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Gold goes to the Republic of Korea

Two years after the fourth place it won in Italy, the Republic of Korea has earned a gold medal in the Junior World Championships. From 21 to 30 August in Bahrain, the young Asian athletes dominated the junior event, ascending to the throne that in the three preceding editions had always been claimed by the players from the USSR.

The Korea's made the most of the characteristics of their playing style; and, taking advantage of fine receiving by his team mates, director Lee Sung Hee (named best passer in the tournament) was able to distribute attack schemes in the most effective manner possible. The fast combinations concluded masterfully by Kim Eun Suk (best player) and Seo Nam Won (a protagonist in '85 too) brought the team to the final phase of the tournament with only one match having been lost - the match with the Federal Republic of Germany, which proved to have no influence on the final standings.
And so the young Asians reached the semifinals against the outgoing champions from the USSR and won that match 3- 1. It was an exciting and hard-fought contest that kept the spectators who had crowded the Juffair Dome holding their breath, especially in the first and last games, won by the Korea's 16~14 and 18-16 respectively.

The match to decide the gold pitted the Republic of Korea against Cuba, which had been victorious in the semifinals against the Federal Republic of Germany. An enormous crowd thronged the Juffair Dome; indeed, hundreds of would be spectators were turned away because tickets were sold out.

The match was very exciting and studded with sudden and unexpected surprises. The Korea's and Cubans played an extremely high level volleyball, with the match going to the fifth game. In the end, the tactical maturity of the young Asians took command, and the Republic of Korea accepted the long sought trophy from the hands of Prince Shaikh Hamad Bin Isa Al Khalifa. The powerful attacks of Ricardo Vante Rodriguez (best spiker) and Roberto Sotolongo were not enough to take Cuba to the top level of the awards podium. The young men led by Josd Antonio Rojas (best coach) had to be content with the silver medal.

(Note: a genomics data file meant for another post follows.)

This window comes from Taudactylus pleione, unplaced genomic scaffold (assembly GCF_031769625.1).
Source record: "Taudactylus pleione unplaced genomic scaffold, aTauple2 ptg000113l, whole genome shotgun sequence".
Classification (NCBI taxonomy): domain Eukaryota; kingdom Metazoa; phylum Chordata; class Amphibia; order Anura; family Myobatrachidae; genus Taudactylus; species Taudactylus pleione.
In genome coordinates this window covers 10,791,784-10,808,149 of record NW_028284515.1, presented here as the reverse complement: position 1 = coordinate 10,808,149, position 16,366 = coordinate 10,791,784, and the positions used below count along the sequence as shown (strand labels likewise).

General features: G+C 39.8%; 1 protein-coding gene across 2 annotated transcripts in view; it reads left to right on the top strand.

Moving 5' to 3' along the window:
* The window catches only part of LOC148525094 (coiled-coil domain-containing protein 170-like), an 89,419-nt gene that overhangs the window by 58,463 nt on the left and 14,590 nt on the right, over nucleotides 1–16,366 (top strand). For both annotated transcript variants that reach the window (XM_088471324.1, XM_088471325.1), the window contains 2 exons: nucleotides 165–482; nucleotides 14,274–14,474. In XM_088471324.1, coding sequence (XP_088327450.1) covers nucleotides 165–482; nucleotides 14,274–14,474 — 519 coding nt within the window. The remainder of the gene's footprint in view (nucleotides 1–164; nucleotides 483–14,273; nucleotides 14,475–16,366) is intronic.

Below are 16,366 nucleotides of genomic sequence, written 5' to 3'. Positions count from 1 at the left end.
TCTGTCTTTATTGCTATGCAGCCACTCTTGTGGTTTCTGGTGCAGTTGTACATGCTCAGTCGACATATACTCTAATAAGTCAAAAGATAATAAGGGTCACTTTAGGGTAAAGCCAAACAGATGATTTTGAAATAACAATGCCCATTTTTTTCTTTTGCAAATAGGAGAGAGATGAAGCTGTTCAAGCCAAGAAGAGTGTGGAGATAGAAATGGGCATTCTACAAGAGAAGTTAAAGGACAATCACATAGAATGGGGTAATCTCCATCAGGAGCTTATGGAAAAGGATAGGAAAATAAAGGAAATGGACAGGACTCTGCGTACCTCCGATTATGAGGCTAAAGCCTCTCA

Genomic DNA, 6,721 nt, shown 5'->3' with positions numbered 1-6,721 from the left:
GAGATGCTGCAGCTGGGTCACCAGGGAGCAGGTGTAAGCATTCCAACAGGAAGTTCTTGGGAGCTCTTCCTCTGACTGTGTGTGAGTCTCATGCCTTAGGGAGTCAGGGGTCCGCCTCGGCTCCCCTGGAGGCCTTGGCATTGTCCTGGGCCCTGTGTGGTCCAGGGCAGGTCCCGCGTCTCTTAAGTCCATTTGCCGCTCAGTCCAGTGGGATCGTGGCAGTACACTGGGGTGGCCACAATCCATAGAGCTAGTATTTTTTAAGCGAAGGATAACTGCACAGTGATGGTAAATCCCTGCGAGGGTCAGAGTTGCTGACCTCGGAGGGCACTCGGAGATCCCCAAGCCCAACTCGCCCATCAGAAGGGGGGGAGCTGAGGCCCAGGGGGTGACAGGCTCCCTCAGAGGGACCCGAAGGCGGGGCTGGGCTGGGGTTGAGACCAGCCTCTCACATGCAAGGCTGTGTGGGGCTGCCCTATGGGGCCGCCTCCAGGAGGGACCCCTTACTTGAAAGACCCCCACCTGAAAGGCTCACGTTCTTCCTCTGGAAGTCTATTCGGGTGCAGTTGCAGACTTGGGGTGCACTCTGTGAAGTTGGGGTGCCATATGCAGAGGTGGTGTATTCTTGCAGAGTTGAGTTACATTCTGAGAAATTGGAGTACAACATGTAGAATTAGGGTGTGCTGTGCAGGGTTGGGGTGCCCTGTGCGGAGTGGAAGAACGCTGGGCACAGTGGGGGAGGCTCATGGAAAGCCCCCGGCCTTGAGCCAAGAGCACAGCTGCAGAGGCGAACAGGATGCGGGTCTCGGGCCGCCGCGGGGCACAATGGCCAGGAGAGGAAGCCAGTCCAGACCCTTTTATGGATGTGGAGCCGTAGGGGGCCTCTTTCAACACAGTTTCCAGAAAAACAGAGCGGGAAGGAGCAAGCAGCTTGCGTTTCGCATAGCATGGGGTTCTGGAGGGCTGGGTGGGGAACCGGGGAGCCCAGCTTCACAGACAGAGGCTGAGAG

In third place were the Soviets. The USSR, which had beat 3-1 the Federal Republic of Germany, which was the real revelation of this event, didn't succeed in its attempt to win a fourth consecutive gold medal. There was therefore a certain disappointment for the outgoing champions, who nevertheless, supported by Vladimir Goudima (best blocker) who was unstoppable in first line, didn't fail to take a medal.

Bulgaria racked fifth. This Eastern European team, last year's continental champions, won over Brazil 3-1 thanks to the splendid performance of athletes such as Kaydenov, Todorov, and Kovatchev, all of whom are already regulars on the senior national team.

Argentina placed seventh - a result that was decidedly an improvement over its eleventh place of '85, but certainly not up to the expectations of this South American team, which could count as assets several players of international calibre, such as Esteban De Palma (best service), who put his adversaries' reception to a great test with his formidable jumping serves. There was considerable satisfaction for Bahrain, which in placing eighth, obtained the best result of all times for an Arab team. With constant support from an enthusiastic public, the home team showed significant technical and tactical improvement, especially in back line basic skills. Indeed, the national favorite, Adbulla Saad, was named best defensive player.
In addition, this result rewards - at least in part - this Gulf nation for its commitment and hard work in guaranteeing that everything at this event could proceed in fine order. Presided over by Shaikh Isa bin Mohammed AI-Khalifa, the Organising Committee did a really top-notch job, meriting praise from FIVB President Ruben Acosta in his concluding remarks.
Confirming the momentary crisis of talent in the men's field in China and Japan, these two countries placed ninth and tenth respectively. Greece and Canada faced each other to decide on the eleventh spot. The European team, led by Georgos Dragovits, a very promising young man already part, of the senior team, topped its adversaries 3-0.

The consolation round for 13th to 16th place was played between Egypt, Saudi Arabia, Algeria, and Peru. In the final standings, Egypt came out ahead by only one game over Algeria (14th); while Saudi Arabia, heavily penalized by player stature, and Peru placed fifteenth and sixteenth respectively.

At the close of competition, FIVB President Ruben Acosta announced that the next edition of the tournament will be held in 1989 in Greece - a new setting for this event, which has now established itself as one of fundamental importance for the growth of world volleyball.

New interpretation During the Junior World Championship tournament played in Bahrain, a new idea was introduced to eliminate drying of the floor during games. This operation, necessary when a perspired athlete dives for a defensive save, was permitted only during times-out or at the end of each game. Provisions were also adopted (loss of a point or of service) to penalize a player or a team that requested drying of the floor with the obvious intention of interrupting the continuity of the match.




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